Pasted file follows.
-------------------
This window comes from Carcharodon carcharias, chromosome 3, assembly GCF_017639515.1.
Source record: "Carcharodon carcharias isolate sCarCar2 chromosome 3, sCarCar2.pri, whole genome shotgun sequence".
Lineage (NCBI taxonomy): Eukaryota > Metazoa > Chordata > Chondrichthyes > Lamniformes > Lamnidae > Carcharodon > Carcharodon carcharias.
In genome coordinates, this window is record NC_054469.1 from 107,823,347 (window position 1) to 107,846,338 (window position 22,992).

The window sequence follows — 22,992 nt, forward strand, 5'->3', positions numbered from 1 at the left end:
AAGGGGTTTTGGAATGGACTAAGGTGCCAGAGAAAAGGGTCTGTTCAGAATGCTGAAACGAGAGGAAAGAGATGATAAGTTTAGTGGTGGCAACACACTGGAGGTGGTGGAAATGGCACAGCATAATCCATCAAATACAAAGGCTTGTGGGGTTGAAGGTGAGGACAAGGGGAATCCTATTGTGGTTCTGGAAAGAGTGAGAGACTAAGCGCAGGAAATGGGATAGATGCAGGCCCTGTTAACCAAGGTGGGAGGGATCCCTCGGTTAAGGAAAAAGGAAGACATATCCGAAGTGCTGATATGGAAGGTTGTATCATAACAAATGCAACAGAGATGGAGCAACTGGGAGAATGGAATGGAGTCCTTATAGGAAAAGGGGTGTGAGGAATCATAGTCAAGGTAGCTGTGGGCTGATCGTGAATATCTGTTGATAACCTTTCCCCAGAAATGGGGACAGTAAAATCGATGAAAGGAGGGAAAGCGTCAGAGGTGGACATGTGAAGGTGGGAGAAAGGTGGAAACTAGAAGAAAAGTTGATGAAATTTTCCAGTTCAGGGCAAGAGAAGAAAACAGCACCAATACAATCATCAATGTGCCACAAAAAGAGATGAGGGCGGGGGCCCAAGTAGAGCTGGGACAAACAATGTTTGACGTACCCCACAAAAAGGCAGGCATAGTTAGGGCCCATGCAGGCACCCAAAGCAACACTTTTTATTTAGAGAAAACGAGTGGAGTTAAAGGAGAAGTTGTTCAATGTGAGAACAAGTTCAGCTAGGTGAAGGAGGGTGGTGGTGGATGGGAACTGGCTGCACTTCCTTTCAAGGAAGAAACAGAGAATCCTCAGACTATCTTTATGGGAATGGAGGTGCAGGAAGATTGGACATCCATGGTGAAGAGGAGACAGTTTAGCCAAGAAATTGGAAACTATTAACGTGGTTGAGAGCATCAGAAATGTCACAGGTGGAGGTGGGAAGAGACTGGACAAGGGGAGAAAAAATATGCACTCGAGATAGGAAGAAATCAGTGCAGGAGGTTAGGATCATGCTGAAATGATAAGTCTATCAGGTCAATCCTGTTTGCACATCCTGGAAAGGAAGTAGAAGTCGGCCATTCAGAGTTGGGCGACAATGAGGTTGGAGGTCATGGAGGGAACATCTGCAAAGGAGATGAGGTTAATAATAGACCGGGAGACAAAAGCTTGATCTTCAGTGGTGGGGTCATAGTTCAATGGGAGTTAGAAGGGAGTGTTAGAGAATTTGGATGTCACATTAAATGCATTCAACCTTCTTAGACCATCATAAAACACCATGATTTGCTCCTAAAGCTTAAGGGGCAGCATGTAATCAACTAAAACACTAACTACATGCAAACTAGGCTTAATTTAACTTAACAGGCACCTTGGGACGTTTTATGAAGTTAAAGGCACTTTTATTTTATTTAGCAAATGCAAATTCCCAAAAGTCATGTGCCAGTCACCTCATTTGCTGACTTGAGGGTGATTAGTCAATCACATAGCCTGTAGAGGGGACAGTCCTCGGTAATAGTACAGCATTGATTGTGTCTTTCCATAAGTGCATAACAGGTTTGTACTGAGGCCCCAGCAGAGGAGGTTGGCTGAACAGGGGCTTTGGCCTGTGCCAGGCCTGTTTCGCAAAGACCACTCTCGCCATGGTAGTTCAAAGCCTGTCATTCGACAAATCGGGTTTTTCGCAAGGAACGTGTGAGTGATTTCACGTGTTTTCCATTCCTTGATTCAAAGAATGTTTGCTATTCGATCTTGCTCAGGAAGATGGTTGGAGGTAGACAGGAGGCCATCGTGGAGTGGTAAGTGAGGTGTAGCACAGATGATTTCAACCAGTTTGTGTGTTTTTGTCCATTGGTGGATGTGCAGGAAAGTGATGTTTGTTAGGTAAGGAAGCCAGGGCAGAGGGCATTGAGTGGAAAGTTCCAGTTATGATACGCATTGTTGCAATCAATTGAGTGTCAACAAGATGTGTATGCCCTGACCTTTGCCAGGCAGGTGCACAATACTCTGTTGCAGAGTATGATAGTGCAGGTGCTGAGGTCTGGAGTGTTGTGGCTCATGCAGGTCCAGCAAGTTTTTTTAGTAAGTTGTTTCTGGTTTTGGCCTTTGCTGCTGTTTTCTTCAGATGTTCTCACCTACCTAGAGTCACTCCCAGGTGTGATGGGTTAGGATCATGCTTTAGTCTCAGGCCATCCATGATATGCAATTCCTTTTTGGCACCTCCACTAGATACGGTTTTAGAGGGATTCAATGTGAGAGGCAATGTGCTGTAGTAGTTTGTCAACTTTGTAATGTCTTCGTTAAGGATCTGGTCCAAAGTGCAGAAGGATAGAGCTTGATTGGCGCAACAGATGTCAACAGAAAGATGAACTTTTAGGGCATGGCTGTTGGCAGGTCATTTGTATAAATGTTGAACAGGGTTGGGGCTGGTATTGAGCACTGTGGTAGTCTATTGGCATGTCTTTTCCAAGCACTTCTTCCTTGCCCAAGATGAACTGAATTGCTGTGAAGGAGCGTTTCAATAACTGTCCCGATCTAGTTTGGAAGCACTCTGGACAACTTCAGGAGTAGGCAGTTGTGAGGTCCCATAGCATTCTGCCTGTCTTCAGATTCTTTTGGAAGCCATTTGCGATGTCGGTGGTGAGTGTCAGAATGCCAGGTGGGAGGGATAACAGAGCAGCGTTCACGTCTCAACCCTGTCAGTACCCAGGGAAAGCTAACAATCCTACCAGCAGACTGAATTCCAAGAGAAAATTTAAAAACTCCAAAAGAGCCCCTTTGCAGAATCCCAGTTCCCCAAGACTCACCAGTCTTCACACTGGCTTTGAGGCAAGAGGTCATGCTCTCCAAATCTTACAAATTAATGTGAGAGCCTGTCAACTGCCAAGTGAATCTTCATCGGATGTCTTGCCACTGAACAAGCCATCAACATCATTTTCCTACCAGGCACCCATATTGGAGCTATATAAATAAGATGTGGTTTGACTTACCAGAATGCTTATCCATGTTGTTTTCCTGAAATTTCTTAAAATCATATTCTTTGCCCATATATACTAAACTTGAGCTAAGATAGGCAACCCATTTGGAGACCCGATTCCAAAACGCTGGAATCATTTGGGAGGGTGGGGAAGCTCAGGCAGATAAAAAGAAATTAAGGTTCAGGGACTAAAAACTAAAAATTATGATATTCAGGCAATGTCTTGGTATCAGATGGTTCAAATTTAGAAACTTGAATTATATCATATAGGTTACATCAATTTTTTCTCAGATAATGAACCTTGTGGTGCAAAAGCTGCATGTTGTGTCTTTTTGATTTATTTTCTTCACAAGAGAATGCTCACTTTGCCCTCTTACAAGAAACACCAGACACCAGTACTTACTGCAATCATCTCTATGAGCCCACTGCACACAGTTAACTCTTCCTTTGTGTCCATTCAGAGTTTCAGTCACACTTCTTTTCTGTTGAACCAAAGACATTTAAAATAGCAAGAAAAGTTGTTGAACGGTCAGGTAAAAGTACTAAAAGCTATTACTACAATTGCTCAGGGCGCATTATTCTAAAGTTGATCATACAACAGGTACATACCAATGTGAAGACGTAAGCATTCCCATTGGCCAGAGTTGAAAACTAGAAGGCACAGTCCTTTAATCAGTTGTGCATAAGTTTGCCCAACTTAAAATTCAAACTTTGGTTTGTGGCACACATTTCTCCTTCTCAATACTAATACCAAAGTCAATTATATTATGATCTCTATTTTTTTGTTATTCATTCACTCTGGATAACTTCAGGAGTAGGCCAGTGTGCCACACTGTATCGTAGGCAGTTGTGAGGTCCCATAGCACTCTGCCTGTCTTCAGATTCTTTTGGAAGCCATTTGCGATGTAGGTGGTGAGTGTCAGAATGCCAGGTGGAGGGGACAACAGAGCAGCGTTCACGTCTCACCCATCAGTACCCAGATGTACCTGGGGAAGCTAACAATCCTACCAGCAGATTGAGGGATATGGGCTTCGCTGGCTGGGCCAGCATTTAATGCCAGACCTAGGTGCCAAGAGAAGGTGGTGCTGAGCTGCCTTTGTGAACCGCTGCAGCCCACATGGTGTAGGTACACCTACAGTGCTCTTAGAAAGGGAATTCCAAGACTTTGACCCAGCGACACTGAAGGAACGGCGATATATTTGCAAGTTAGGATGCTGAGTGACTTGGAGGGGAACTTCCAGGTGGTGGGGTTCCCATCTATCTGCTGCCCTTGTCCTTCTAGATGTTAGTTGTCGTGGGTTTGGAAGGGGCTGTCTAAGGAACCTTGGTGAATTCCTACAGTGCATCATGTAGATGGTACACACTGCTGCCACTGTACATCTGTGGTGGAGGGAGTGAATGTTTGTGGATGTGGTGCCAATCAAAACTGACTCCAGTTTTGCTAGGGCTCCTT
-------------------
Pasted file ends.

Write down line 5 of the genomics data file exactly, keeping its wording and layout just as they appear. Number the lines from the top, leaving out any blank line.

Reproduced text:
The window sequence follows — 22,992 nt, forward strand, 5'->3', positions numbered from 1 at the left end: